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Questions for YHA NZ about Opotere hostel

Young people are becoming more urbanised and are increasingly turning to indoor activities; yet YHA surely has a duty to promote the outdoor life?

YHA is committed to promoting the outdoor life and this can be seen on our website and via our marketing campaigns. YHA has a strong relationship with the Department of Conservation and promotes its Great Walks to members. It also partners with Te Araroa which is the walking trail that runs the length of New Zealand. There are a number of hostels such as YHA Te Anau, YHA Mt Cook, and YHA Arthur’s Pass which are close to these walks and trails and which are especially promoted. However, it is also YHA’s duty to provide the accommodation and travel experiences that our members expect, be it urban or rural, hence the provision in recent years of free Wi-Fi in hostels.

 

Given YHA’s commitment to environmental sustainability, shouldn’t you retain the hostels in rural areas such as YHA Opoutere?

YHA works hard to educate young travelers and school groups about the environmental sustainability initiatives introduced at larger hostels such as YHA Franz Josef, YHA Rotorua and YHA Wellington. This includes heat recovery technology, solar hot water, solar photovoltaic and geothermal energy. This is not possible at YHA Opoutere due to low occupancy and location. Furthermore, all of our hostels promote environmental sustainability with many of them, including many Associate Partner hostels, operating either inside or in close proximity to National Parks. YHA Opoutere is not unique in its rural location.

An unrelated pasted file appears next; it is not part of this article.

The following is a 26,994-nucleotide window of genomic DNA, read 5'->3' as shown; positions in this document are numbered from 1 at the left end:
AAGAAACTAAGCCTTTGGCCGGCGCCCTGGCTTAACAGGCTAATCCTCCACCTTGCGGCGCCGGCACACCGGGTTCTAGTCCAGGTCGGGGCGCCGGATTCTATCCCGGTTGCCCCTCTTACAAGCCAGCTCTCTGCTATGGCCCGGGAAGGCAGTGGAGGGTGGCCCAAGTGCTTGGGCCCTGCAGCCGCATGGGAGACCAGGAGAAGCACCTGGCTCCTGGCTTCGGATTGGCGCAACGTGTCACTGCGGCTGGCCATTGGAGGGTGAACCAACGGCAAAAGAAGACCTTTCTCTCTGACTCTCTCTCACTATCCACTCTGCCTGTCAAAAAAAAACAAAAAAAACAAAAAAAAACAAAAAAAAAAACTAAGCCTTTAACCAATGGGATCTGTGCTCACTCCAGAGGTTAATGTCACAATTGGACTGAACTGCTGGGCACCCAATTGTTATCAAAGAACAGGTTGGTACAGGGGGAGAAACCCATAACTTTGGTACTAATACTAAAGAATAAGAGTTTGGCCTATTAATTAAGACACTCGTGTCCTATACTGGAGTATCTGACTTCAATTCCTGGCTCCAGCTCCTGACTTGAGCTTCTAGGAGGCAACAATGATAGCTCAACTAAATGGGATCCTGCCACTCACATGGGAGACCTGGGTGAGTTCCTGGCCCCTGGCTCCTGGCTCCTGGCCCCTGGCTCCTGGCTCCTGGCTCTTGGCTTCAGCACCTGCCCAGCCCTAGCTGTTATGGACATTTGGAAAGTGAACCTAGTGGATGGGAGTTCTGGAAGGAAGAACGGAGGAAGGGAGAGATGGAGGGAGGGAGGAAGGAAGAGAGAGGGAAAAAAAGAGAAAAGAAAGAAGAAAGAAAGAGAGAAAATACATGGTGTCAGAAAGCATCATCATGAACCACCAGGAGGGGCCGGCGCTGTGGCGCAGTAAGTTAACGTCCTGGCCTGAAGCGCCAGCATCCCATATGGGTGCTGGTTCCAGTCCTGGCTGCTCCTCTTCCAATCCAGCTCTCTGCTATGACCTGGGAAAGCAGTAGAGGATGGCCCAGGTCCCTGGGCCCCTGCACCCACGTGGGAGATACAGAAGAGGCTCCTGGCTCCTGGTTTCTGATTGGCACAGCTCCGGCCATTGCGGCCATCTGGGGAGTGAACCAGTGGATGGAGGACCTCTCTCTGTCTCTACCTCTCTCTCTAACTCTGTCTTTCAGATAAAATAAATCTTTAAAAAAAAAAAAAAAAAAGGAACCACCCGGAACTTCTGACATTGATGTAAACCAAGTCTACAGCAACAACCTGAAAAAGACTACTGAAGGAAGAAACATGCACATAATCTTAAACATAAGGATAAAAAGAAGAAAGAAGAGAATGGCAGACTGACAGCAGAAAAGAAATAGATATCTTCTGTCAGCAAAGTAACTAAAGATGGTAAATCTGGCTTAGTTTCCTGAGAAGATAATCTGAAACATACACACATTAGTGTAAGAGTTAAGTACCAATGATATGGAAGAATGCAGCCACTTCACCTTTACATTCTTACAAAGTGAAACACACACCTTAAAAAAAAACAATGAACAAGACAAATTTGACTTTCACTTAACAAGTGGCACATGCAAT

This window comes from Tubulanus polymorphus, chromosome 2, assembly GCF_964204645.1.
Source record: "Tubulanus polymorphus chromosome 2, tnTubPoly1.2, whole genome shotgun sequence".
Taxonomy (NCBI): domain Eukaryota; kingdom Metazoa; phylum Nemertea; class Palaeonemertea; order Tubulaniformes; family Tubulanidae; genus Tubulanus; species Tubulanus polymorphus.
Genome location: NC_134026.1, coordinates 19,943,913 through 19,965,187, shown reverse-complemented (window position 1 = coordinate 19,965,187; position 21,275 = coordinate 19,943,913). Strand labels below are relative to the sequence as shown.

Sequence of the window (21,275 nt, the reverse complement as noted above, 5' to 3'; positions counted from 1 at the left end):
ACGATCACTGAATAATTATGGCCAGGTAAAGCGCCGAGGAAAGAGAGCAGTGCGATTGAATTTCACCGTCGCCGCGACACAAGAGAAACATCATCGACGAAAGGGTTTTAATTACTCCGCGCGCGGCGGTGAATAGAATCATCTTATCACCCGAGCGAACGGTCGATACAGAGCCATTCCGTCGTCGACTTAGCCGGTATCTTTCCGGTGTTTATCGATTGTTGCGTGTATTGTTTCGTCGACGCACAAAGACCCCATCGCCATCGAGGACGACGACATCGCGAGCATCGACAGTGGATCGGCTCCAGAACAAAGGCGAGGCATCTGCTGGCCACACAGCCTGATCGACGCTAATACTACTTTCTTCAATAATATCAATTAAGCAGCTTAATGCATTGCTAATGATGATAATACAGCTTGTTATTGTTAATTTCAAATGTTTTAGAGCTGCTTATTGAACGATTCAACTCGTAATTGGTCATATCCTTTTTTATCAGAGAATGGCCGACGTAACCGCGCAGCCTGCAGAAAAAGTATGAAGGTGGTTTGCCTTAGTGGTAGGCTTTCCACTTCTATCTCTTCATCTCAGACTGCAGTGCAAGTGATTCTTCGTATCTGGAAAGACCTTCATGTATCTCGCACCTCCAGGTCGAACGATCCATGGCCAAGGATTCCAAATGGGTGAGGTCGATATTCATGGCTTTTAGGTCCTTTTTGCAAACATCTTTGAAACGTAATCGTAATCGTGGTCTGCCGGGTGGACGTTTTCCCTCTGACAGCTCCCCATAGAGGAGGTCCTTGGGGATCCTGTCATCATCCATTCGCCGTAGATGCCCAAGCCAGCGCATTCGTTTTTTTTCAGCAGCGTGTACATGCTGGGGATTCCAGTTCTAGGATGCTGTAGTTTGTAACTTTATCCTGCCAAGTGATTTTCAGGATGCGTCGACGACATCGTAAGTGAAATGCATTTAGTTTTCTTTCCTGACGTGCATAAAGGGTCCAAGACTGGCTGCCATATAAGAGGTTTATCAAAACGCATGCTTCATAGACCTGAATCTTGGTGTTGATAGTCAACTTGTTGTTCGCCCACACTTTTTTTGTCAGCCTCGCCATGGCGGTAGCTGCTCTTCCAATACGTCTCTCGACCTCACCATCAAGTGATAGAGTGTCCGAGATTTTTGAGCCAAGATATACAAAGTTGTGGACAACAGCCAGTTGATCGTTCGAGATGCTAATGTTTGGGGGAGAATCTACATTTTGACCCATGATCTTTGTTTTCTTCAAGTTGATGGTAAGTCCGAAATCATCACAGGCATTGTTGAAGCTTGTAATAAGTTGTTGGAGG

These questions/answers raise another broader question for me. I’ve not been involved at all in the discussion about the possible closure of Opoutere so this might be viewed as an outside perspective, but hopefully useful.

What is the larger picture of hostels in New Zealand in regards to these two questions? How well is ‘the outdoor life’ promoted through the rather large hostel presence outside YHA?   Are these questions arising out of a perceived difference in the importance and practice of YHA in comparison to this larger hostel presence?

Similarly, what commitment to ‘environmental sustainability’ is evident in the hostel community outside YHA? Are these questions arising out of a perceived difference in the importance and practice of YHA in comparison to this larger hostel network?

 

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